The Innovation Center for U.S. Dairy — established under the leadership of America’s dairy producers — announced two new resources to advance the industry’s ability to track, improve and communicate sustainability performance and progress across the supply chain. The resources were developed under the leadership of the U.S. Dairy Sustainability Council as part of the dairy industry’s ongoing effort to provide consumers with nutritious, responsibly produced dairy foods and beverages.
The resources build on the dairy industry’s commitment to transparent and credible sustainability reporting and include:
- The draft “Stewardship and Sustainability Guide for U.S. Dairy: A voluntary framework for tracking and communicating progress,” which has undergone a thorough review process by representatives from across the dairy industry and is now available for a 60-day open stakeholder consultation period
- The 2012 U.S. Dairy Sustainability Report, the industry’s third annual report dedicated to reporting progress toward its sustainability goals
Both resources are available online at USDairy.com/SustainabilityReporting.
“Our announcement today showcases another step taken by the dairy industry toward sustainability leadership,” said Barbara O’Brien, president of the Innovation Center for U.S. Dairy. “These tools will provide clear, science-based information to the growing number of consumers who want to understand the environmental impact of the products they buy.”
The Stewardship and Sustainability Guide for U.S. Dairy identifies the most important indicators for assessing dairy sustainability and communicating results. The indicators are based on scientific life cycle assessment studies commissioned by the Innovation Center, and the practical experience of industry members and other experts from nongovernmental, academic and government organizations.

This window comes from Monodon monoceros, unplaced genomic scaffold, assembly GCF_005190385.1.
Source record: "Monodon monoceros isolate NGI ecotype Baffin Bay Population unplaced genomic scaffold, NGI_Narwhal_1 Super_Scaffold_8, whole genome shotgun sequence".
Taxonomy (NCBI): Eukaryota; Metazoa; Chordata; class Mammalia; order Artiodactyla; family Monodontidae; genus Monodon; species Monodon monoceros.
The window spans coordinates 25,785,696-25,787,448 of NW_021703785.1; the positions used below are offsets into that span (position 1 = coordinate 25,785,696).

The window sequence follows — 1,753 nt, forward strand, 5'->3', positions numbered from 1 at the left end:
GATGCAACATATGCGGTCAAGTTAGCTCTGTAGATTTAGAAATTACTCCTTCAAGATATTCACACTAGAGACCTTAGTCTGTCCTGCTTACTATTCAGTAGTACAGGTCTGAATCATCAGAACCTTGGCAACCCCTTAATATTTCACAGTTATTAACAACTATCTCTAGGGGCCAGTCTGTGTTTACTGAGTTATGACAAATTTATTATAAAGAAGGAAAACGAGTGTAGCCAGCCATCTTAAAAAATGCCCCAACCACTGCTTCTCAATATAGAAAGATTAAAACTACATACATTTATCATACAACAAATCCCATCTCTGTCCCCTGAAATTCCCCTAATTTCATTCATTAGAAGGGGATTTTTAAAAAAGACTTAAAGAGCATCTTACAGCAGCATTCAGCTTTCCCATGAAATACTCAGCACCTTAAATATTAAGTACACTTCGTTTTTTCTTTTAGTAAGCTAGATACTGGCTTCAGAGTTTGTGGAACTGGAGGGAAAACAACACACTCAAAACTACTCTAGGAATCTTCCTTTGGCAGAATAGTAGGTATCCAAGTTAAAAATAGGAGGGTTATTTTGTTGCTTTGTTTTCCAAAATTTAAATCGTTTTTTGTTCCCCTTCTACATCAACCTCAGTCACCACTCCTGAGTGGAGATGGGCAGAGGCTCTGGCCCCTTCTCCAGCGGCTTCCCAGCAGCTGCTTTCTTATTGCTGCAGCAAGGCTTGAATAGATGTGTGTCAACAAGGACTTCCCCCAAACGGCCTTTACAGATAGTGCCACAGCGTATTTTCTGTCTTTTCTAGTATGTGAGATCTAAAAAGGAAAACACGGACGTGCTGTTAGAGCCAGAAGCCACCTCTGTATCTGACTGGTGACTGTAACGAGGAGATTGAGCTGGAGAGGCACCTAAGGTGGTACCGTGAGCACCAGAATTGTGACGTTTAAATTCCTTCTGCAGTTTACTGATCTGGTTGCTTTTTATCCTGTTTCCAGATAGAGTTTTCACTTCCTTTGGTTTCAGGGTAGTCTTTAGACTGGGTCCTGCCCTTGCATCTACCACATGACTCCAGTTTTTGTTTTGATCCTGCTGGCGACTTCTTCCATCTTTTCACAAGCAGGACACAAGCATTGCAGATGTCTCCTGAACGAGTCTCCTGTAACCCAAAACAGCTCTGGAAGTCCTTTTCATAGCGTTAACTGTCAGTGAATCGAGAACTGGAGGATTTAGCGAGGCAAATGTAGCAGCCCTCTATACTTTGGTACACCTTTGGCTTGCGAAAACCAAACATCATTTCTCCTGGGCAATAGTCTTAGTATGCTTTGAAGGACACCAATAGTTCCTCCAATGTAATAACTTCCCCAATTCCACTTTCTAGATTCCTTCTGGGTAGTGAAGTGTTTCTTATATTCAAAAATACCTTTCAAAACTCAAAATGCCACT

The Guide has been through an extensive and collaborative industrywide process of testing, piloting and refining content and incorporates initial input from dairy producers, cooperatives and dairy processors.
“This Guide allows dairy farmers, like my family, to voluntarily self-assess our environmental footprint,” said Brian Medeiros, co-owner of Medeiros & Son Dairy and pilot tester of the Stewardship and Sustainability Guide. “For our dairy, we see exceptional value in using the Guide in conjunction with tools like Farm Smart, to help pinpoint opportunities for improvement that make good business sense and help us continue to be good stewards of our natural resources.”
A 60-day stakeholder consultation period to obtain feedback that will help ensure the Guide is meaningful, useful and relevant begins on May 15, 2013, and runs through July 14, 2013. Stakeholders are invited to review it online at USDairy.com/SustainabilityGuide.
“The Guide provides dairy operations with tools to continuously improve and communicate results. By establishing common measurements and language, the Guide gives retailers and manufacturers the consistent information they need to track their sustainable sourcing and supply chain management goals,” said Kelly Goodejohn, director, ethical sourcing, Starbucks. Learn more about the industry’s commitment to reporting.
Third Annual Sustainability Report Highlights Industry’s Progress
Funding from government and nongovernmental organizations has increased by nearly 300 percent from 2008 to 2012, supplementing the industry’s own investments in sustainability projects. This progress is published in the 2012 U.S. Dairy Sustainability Report, a comprehensive resource describing the U.S. Dairy Sustainability Commitment and leadership of the dairy industry and its partners. The report covers challenges and opportunities facing the dairy industry in the 21st century, outlines environmental priorities and highlights the cow’s contribution to a sustainable food system. Using statistics, infographics and stories, the report provides a snapshot of the dairy industry supply chain from farm to table.
Highlights of the 2012 industrywide efforts featured in the Sustainability Report include:
- Completion of four years of research and new tools to help the industry measure the environmental, social and economic sustainability from farm to table
- Sustainability strategies in action across the dairy supply chain
- The second annual U.S. Dairy Sustainability Awards
The report also provides updates on the 2008 dairy industry commitment to a Sustainability Roadmap with the goal to reduce greenhouse gas emissions of fluid milk by 25 percent and build business value by at least $238 million by 2020. To learn more about the U.S. Dairy Sustainability Commitment, the reduction goal or the projects and tools currently available, visit USDairy.com/Sustainability.